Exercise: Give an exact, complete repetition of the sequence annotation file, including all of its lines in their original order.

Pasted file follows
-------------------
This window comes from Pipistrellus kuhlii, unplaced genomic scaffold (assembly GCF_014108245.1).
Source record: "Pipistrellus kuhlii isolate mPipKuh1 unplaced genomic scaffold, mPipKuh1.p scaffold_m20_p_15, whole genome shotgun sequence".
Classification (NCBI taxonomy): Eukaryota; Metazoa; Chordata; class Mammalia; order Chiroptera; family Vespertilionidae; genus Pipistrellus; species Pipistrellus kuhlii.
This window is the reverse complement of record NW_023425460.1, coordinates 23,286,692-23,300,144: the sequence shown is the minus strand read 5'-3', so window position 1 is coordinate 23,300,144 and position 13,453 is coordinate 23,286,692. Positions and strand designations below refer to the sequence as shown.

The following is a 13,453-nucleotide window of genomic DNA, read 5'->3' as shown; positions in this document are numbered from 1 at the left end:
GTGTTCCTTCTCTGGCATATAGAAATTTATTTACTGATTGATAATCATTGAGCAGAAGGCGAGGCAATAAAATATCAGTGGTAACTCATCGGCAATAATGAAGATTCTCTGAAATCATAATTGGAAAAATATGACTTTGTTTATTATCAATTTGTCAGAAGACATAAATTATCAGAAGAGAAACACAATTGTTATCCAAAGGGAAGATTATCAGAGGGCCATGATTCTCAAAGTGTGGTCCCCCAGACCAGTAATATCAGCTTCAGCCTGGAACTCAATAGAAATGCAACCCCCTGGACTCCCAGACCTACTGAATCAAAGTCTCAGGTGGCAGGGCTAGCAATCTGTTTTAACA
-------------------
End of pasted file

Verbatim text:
This window comes from Pipistrellus kuhlii, unplaced genomic scaffold (assembly GCF_014108245.1).
Source record: "Pipistrellus kuhlii isolate mPipKuh1 unplaced genomic scaffold, mPipKuh1.p scaffold_m20_p_15, whole genome shotgun sequence".
Classification (NCBI taxonomy): Eukaryota; Metazoa; Chordata; class Mammalia; order Chiroptera; family Vespertilionidae; genus Pipistrellus; species Pipistrellus kuhlii.
This window is the reverse complement of record NW_023425460.1, coordinates 23,286,692-23,300,144: the sequence shown is the minus strand read 5'-3', so window position 1 is coordinate 23,300,144 and position 13,453 is coordinate 23,286,692. Positions and strand designations below refer to the sequence as shown.

The following is a 13,453-nucleotide window of genomic DNA, read 5'->3' as shown; positions in this document are numbered from 1 at the left end:
GTGTTCCTTCTCTGGCATATAGAAATTTATTTACTGATTGATAATCATTGAGCAGAAGGCGAGGCAATAAAATATCAGTGGTAACTCATCGGCAATAATGAAGATTCTCTGAAATCATAATTGGAAAAATATGACTTTGTTTATTATCAATTTGTCAGAAGACATAAATTATCAGAAGAGAAACACAATTGTTATCCAAAGGGAAGATTATCAGAGGGCCATGATTCTCAAAGTGTGGTCCCCCAGACCAGTAATATCAGCTTCAGCCTGGAACTCAATAGAAATGCAACCCCCTGGACTCCCAGACCTACTGAATCAAAGTCTCAGGTGGCAGGGCTAGCAATCTGTTTTAACA